I had a lovely luncheon today at the home of my friends Denise and Craig. The occasion was a book club get together that Denise arranged, and I was the feature author. It's always a joy to be asked to talk about Paper, Scissors, Death--and particularly, I love hearing different readers' reactions to the book. I was curious about how Denise's friends felt about the humor in PSD, specifically how much that did or did not matter to them. I wondered what they would ask regarding the plot. Of course, I won't tell what happens in Cut, Cut & Die, book two in the series, but I could assure them that Detweiler and Kiki and the gang will be back. I was thrilled at being compared to Janet Evanovich. (Hey, that was almost as heavenly as Denise's soups, the terrific salad and the fabulous bread.) And I was stumped by the question, "Which revives your creative juices more: scrapbooking or writing?"
But the biggest surprise came when the readers asked me, "How can we help you?"
Whoa. I was suddenly transported back in time to when networking was big. We women would meet together to share job possibilities, ideas for being more professional, and support. Back then, we knew we'd only make it if we helped each other.
So I haven't heard those precious words in years: "How can we help?"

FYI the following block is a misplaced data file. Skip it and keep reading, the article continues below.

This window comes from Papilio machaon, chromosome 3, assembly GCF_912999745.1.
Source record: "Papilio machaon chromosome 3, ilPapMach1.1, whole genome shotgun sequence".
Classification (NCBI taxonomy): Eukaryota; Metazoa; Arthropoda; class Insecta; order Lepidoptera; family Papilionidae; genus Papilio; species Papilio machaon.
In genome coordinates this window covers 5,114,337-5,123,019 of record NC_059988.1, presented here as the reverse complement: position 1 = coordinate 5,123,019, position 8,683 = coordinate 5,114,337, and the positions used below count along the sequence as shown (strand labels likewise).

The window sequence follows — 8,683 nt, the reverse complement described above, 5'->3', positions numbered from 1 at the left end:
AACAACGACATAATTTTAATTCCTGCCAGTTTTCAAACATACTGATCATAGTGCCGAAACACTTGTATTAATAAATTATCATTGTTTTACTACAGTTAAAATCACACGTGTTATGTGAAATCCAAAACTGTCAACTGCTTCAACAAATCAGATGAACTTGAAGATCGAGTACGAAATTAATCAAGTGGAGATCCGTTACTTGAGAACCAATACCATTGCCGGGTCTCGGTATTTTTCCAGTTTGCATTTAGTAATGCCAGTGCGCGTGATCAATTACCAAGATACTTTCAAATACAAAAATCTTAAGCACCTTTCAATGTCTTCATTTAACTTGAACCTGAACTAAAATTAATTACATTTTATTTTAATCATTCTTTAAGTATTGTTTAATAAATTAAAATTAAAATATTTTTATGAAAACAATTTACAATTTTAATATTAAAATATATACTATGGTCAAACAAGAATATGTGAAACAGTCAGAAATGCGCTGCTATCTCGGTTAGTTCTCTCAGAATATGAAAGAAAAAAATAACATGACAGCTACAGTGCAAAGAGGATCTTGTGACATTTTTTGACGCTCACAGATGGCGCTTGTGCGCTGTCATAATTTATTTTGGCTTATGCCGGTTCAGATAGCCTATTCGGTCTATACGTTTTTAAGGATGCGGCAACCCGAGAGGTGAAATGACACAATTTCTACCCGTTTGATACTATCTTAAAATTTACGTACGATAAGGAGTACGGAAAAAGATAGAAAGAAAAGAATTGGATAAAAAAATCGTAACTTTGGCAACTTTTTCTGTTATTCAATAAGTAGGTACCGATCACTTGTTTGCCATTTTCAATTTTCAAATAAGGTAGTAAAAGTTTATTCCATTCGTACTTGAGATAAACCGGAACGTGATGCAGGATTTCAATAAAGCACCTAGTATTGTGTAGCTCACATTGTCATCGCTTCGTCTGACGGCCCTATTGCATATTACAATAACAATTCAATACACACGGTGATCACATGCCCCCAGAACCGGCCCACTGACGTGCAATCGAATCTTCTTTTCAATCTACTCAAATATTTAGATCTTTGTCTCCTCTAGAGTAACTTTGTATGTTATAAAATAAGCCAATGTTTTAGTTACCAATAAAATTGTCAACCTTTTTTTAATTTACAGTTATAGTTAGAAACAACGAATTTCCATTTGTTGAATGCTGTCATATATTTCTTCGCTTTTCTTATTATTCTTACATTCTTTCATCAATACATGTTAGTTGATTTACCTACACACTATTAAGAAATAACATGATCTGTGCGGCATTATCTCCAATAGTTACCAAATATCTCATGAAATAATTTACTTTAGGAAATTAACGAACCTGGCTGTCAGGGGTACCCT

Maybe you have a friend who's an author. Or maybe you're a fan. Perhaps you've wondered, "Can I make a different in an author's career?"
The answer is a resounding, "YES!"
Here are a few suggestions:
1. Go to Amazon and Barnes & Noble and post a review. The more reviews, the more stars, the more their internal logic systems will recommend the books you favor. (Yep, I don't know exactly how it works, but it does.)
2. Suggest the book to another book club. In my experience, book clubbers tend to belong to more than one club. So, tell your second club about the book your first club liked.
3. Call your local library. If they don't have copies of the book, ask them to get them. If they do, check out the book, even if you have already read it. I'm not suggesting you take out the book and keep another reader from her chance at it, but I am suggesting that the more a book is checked out, the more likely a library is to buy more copies. (And in some libraries, if a book isn't being checked out regularly, they may sell it to make room for more popular works.)
4. Order copies of the book as gifts. Readers love to swap and share. Especially mystery readers. But, book sales are what keep an author writing. So, consider giving books as gifts.
5. Introduce the author to other people who are influence leaders. That might mean other business people who could purchase copies, English or creative writing teachers, book club leaders, or other club leaders. That's the essence of networking: Introducing Person A to Person B because A and B might be able to do business together.
6. Ask your business library to carry a copy of the book. Some books won't be appropriate, but some might. When I worked at Illinois Farm Bureau, we had a huge corporate library. If the book you read is appropriate for your corporate/association library, suggest they purchase a copy.
7. Schedule the author to come make a presentation at a corporate/association lunch. Many companies have meeting rooms where folks can get together at lunch. Schedule a meeting room, and invite your local author to come chat about his/her work.
Any other suggestions? Please share them!